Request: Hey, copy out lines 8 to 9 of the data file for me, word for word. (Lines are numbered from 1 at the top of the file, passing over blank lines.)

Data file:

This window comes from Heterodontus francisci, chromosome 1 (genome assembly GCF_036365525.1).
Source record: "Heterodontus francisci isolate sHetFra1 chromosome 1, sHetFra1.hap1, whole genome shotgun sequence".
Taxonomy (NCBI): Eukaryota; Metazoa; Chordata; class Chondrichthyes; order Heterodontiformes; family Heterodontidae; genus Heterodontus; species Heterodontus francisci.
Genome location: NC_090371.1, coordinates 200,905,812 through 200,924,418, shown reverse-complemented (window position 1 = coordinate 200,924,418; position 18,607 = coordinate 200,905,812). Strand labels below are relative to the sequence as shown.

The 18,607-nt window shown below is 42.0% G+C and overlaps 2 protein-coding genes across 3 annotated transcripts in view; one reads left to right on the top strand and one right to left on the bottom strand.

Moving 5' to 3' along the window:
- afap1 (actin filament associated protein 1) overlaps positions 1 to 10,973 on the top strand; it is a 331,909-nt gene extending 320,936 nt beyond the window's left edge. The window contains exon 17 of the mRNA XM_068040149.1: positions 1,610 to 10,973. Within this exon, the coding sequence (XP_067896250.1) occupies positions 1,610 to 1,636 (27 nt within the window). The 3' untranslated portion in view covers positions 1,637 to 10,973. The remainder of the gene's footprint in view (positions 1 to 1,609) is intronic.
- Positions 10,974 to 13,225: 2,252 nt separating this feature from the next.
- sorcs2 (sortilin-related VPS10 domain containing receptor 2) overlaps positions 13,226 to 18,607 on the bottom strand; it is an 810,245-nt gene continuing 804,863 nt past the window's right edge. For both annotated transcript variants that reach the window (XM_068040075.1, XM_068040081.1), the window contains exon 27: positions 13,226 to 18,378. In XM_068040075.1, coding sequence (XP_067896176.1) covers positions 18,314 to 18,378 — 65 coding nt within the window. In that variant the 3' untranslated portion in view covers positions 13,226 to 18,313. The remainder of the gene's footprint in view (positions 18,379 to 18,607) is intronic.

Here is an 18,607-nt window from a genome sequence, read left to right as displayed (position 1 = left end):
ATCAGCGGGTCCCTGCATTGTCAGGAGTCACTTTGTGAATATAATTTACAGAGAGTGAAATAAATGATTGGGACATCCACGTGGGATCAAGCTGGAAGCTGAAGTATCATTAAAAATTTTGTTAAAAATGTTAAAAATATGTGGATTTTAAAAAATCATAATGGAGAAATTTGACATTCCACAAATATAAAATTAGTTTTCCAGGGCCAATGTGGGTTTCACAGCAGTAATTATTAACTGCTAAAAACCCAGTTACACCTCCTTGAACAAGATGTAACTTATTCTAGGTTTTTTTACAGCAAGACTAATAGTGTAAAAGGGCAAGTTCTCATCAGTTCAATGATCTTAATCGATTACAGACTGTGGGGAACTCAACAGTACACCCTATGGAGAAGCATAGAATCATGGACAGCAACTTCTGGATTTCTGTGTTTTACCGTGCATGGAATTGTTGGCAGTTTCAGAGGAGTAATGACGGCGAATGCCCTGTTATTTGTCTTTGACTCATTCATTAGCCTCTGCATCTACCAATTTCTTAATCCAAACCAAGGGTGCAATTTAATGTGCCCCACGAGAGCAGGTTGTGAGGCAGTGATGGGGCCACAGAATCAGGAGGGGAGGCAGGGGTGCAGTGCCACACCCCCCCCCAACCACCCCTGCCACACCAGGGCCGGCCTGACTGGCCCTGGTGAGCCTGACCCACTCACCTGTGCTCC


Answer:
- Positions 10,974 to 13,225: 2,252 nt separating this feature from the next.
- sorcs2 (sortilin-related VPS10 domain containing receptor 2) overlaps positions 13,226 to 18,607 on the bottom strand; it is an 810,245-nt gene continuing 804,863 nt past the window's right edge. For both annotated transcript variants that reach the window (XM_068040075.1, XM_068040081.1), the window contains exon 27: positions 13,226 to 18,378. In XM_068040075.1, coding sequence (XP_067896176.1) covers positions 18,314 to 18,378 — 65 coding nt within the window. In that variant the 3' untranslated portion in view covers positions 13,226 to 18,313. The remainder of the gene's footprint in view (positions 18,379 to 18,607) is intronic.